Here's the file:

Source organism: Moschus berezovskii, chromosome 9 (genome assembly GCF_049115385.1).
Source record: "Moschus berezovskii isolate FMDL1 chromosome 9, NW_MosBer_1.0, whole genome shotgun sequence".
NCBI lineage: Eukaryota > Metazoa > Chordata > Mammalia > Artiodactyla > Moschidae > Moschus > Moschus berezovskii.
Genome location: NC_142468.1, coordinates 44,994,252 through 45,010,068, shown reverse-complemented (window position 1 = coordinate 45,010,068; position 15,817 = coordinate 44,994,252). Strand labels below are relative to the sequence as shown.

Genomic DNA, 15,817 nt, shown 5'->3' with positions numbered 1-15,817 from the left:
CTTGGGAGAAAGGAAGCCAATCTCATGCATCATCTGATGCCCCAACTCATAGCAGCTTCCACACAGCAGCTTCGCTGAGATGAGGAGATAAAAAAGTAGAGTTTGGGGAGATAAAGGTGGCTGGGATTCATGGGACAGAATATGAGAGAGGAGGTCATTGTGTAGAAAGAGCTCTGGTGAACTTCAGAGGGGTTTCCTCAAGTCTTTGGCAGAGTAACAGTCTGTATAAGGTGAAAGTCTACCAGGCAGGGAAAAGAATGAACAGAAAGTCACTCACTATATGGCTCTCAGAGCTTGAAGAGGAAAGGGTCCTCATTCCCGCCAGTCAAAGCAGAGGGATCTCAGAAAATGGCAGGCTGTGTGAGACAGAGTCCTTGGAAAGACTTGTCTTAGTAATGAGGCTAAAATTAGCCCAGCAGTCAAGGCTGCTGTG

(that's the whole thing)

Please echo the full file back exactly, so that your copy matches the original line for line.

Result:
Source organism: Moschus berezovskii, chromosome 9 (genome assembly GCF_049115385.1).
Source record: "Moschus berezovskii isolate FMDL1 chromosome 9, NW_MosBer_1.0, whole genome shotgun sequence".
NCBI lineage: Eukaryota > Metazoa > Chordata > Mammalia > Artiodactyla > Moschidae > Moschus > Moschus berezovskii.
Genome location: NC_142468.1, coordinates 44,994,252 through 45,010,068, shown reverse-complemented (window position 1 = coordinate 45,010,068; position 15,817 = coordinate 44,994,252). Strand labels below are relative to the sequence as shown.

Genomic DNA, 15,817 nt, shown 5'->3' with positions numbered 1-15,817 from the left:
CTTGGGAGAAAGGAAGCCAATCTCATGCATCATCTGATGCCCCAACTCATAGCAGCTTCCACACAGCAGCTTCGCTGAGATGAGGAGATAAAAAAGTAGAGTTTGGGGAGATAAAGGTGGCTGGGATTCATGGGACAGAATATGAGAGAGGAGGTCATTGTGTAGAAAGAGCTCTGGTGAACTTCAGAGGGGTTTCCTCAAGTCTTTGGCAGAGTAACAGTCTGTATAAGGTGAAAGTCTACCAGGCAGGGAAAAGAATGAACAGAAAGTCACTCACTATATGGCTCTCAGAGCTTGAAGAGGAAAGGGTCCTCATTCCCGCCAGTCAAAGCAGAGGGATCTCAGAAAATGGCAGGCTGTGTGAGACAGAGTCCTTGGAAAGACTTGTCTTAGTAATGAGGCTAAAATTAGCCCAGCAGTCAAGGCTGCTGTG